“Given the rise of constant discounts and promotions on sites such as Amazon, consumers are doing more of their holiday shopping year-round, and this is proving to be the biggest competitor to the traditional peak holiday shopping days,” said Jill Standish, senior managing director and head of Accenture’s Retail practice. “Smart retailers are taking a longer-term view of the season. Rather than just striving to win new sales through ever-lower discounts, they instead see the holidays as an opportunity to define their purpose, engage in a way that is memorable and be clear about the role they will play in shoppers’ lives both practically and emotionally. Experiences that are distinct, memorable and worth sharing with others can be the foundation for a more-profitable, enduring and year-round relationship.”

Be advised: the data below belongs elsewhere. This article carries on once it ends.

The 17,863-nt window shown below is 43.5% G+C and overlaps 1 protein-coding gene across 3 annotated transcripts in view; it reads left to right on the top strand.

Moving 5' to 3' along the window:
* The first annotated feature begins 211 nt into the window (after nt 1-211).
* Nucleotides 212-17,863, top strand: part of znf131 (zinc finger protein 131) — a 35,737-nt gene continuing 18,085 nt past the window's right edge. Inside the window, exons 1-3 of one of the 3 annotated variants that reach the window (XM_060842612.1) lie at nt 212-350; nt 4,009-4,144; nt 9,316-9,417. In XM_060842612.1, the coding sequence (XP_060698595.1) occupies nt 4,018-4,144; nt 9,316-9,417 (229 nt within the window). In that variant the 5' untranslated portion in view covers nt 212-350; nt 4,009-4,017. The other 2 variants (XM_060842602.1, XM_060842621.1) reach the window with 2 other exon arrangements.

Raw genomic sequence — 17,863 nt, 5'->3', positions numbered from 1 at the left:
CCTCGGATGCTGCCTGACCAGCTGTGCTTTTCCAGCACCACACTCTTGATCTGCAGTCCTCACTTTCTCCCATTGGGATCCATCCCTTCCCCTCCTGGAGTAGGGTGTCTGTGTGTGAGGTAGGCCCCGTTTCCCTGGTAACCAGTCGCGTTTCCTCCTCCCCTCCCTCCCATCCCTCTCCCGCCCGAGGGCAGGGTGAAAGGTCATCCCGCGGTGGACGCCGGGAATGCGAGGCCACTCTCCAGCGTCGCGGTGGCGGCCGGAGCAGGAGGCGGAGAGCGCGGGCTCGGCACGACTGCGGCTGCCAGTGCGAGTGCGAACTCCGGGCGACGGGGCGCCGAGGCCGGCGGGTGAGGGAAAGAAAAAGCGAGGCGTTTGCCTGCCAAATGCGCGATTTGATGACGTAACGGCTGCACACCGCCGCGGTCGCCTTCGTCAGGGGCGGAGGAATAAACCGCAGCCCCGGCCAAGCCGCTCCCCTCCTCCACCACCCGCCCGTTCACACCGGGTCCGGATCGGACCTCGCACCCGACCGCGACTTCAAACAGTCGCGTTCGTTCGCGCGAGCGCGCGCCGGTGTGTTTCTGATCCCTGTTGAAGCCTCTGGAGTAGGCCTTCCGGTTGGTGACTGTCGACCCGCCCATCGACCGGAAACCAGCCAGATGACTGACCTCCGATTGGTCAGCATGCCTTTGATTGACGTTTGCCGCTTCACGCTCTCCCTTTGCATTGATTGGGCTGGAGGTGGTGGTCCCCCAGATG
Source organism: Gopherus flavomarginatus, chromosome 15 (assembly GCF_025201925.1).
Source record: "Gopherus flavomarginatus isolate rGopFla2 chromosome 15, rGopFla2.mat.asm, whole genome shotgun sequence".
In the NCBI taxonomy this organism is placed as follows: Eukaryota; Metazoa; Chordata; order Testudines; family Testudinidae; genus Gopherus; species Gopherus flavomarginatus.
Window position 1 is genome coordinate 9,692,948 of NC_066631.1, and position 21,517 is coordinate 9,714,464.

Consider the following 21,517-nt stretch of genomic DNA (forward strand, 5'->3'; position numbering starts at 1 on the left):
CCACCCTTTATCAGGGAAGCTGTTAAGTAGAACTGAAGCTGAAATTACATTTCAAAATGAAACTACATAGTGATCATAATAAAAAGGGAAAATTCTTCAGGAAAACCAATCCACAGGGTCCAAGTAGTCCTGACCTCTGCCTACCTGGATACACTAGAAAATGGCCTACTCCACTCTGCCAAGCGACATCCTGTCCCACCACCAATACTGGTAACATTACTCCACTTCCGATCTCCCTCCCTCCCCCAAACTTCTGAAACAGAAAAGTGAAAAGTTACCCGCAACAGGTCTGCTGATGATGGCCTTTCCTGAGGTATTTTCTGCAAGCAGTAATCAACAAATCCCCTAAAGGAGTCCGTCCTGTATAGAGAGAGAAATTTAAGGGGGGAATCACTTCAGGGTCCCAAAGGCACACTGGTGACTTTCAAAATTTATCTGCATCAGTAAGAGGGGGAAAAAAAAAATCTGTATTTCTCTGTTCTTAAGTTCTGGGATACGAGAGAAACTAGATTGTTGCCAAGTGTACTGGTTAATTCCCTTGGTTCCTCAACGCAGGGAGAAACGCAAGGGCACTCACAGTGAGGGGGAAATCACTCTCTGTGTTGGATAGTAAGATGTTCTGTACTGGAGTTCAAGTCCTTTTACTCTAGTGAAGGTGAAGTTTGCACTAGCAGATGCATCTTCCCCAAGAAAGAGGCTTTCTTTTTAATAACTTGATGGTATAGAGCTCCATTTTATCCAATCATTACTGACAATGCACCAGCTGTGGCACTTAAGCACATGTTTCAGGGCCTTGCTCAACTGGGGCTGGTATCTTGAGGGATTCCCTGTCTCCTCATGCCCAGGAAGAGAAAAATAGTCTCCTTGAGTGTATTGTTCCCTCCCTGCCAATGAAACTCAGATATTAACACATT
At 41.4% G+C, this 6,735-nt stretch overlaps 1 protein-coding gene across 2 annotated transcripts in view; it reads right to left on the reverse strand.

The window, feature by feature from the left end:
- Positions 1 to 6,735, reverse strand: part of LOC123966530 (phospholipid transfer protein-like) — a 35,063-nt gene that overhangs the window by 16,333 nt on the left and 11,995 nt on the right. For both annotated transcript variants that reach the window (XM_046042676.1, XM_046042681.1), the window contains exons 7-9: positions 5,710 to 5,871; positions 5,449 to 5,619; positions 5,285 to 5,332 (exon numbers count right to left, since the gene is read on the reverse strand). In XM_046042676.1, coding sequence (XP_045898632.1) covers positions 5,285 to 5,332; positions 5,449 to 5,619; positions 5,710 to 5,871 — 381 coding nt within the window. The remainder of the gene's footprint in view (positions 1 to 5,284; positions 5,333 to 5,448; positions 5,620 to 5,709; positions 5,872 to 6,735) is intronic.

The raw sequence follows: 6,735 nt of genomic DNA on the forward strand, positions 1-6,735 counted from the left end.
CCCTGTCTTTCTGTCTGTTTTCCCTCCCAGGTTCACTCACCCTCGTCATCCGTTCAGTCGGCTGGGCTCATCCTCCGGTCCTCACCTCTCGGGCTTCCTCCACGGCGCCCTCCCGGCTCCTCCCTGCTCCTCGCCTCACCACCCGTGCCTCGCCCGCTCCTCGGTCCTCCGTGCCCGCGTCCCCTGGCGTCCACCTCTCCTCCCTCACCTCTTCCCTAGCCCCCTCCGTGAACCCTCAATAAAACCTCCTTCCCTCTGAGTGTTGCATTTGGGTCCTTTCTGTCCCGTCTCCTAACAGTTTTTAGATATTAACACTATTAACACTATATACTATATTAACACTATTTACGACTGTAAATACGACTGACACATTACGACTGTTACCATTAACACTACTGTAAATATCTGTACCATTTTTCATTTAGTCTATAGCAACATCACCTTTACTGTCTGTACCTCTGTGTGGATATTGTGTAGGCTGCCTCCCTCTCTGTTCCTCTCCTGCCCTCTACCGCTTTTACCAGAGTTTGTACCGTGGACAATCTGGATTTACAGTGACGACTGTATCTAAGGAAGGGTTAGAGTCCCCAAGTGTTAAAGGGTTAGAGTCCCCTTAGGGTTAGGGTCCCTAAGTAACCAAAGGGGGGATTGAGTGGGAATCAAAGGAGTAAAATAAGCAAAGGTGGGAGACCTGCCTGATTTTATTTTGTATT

Among other key findings of this year’s survey:
- Lower percentage of consumers say they’ll spend more money on holiday gifts this year. While several indicators predict holiday spending to increase, the number of respondents who said they plan to spend more this year dropped by 11 percentage points, from 44 percent last year to 33 percent this year. This could be due, in part, to the rising uncertainty of consumers’ financial circumstances: 29 percent of consumers in this year’s survey said they are optimistic about their financial situation coming into the holiday period, compared with 34 percent last year.